Director James Cameron has long been at the forefront of new developments in film technology. His work on The Abyss pioneered several new techniques involving computer generated imagery, and Avatar was at the forefront of the new wave of 3D cinema, with new technologies being developed for use in the making of that film. However, Cameron remains somewhat sceptical of current virtual reality (VR) technology.
In an interview with YouTube channel Beerdy, Cameron said: “Our method of authoring Avatar involves working in VR, so I work in VR all day every day. Whether a new art-form – a new form of cinema – that’s interactive can be created? I’m waiting for it to manifest.”
However, Cameron later makes it clear he does have an interest in VR technology: “If so much of my bandwidth wasn’t taken up with Avatar, I would be experimenting with VR.” He says, explaining that much of his attention at present is dedicated to his work on the sequels to his 2009 sci-fi film Avatar.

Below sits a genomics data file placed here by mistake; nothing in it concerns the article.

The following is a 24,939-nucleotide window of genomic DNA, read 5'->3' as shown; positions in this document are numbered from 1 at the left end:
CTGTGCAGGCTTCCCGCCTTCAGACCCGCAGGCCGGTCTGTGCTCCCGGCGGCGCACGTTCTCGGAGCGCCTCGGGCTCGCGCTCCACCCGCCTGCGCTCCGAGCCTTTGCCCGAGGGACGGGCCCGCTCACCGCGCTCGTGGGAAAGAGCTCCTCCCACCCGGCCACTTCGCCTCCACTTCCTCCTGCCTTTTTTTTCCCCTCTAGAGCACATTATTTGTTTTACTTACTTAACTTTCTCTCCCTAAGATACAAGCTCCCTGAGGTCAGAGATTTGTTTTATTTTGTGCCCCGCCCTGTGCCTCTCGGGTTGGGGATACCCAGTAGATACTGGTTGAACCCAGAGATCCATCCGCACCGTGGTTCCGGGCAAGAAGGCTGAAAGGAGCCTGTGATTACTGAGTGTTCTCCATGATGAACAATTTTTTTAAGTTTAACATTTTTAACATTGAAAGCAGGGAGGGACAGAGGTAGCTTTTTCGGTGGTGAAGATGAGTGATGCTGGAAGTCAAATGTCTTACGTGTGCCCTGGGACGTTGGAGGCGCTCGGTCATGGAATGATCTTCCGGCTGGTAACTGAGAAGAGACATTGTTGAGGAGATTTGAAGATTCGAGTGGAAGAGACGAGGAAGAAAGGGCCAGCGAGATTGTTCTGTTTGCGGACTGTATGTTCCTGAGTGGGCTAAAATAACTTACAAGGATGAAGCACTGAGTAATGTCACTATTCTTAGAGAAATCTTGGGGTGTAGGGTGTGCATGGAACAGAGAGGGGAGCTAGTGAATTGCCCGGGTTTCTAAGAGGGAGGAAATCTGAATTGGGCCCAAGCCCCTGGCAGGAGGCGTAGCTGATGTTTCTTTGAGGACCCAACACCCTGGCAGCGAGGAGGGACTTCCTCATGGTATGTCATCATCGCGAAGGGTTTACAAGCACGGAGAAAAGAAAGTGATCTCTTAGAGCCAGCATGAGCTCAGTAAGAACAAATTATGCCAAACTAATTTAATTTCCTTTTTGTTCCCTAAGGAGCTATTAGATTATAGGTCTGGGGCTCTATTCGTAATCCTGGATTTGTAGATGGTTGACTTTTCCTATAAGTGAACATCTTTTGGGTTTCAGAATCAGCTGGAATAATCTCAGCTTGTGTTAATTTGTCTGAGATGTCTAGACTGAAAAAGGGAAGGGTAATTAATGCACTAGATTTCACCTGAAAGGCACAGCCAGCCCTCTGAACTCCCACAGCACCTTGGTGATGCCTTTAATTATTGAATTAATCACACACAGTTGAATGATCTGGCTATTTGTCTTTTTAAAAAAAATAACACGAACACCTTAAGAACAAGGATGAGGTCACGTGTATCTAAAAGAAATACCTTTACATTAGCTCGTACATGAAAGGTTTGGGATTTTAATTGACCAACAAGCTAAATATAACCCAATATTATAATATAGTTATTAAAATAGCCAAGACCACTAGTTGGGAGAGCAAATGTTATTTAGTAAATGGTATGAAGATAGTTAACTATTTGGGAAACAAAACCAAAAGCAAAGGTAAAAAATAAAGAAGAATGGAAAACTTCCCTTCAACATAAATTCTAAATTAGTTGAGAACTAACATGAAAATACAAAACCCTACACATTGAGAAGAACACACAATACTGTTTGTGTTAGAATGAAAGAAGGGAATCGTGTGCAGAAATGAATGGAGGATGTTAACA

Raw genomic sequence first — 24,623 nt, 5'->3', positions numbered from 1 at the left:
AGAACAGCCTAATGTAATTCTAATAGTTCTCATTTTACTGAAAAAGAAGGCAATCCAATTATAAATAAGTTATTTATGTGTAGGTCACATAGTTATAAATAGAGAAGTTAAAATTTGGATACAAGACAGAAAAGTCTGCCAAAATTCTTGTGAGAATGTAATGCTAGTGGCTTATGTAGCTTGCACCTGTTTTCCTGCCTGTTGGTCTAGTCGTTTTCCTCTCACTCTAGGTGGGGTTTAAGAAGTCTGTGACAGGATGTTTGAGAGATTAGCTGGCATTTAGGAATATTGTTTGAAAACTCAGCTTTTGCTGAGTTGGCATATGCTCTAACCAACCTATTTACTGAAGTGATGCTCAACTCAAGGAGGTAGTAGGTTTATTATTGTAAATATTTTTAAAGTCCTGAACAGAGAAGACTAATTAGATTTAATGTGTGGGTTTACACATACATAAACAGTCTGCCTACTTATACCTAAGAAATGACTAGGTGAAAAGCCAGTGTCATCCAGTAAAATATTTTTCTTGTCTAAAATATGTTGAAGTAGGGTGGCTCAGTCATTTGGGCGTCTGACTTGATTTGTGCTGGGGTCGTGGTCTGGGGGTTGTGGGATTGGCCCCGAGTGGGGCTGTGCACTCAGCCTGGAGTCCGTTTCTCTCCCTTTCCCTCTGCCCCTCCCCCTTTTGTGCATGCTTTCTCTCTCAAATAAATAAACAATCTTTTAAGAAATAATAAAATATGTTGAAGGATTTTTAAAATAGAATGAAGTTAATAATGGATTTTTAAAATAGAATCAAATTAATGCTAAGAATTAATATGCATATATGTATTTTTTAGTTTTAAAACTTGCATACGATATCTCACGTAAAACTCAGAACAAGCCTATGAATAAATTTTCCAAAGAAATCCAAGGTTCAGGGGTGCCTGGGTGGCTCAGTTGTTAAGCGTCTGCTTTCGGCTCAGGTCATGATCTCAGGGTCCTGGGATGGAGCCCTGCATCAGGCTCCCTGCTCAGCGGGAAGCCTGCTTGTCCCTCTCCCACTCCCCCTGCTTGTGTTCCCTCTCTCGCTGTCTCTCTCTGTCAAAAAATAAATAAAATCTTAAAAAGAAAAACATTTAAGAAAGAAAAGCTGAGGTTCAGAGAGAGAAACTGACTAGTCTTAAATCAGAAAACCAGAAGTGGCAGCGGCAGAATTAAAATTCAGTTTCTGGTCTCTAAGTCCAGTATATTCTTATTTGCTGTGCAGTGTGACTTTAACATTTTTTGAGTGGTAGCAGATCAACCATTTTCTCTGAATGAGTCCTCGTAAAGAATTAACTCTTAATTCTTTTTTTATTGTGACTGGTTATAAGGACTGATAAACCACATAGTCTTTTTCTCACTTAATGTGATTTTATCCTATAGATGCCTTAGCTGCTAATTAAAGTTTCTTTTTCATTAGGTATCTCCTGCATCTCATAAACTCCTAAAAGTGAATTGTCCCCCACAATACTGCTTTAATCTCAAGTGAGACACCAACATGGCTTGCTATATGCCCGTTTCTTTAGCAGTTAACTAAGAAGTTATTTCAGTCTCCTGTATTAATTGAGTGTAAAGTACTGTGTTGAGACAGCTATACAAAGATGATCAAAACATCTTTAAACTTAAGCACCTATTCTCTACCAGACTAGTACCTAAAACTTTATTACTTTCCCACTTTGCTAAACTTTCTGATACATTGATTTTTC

He also clarifies that he doesn’t believe that ‘true’ VR is currently available, and that current definitions for VR tend to refer more to 360-degree films and omnidirectional camera setups. Cameron said he thinks that true VR won’t be possible until full movement and exploration is possible within the virtual space, something that some room-scale videogame titles such as Echo Arena, among others, have already begun to experiment with.
“It takes 100 hours of a massive render farm to do a single frame of an Avatar movie. Show me that in real-time in VR, and that will be what I’ll call true VR.” he said.
You can view the interview clip below.
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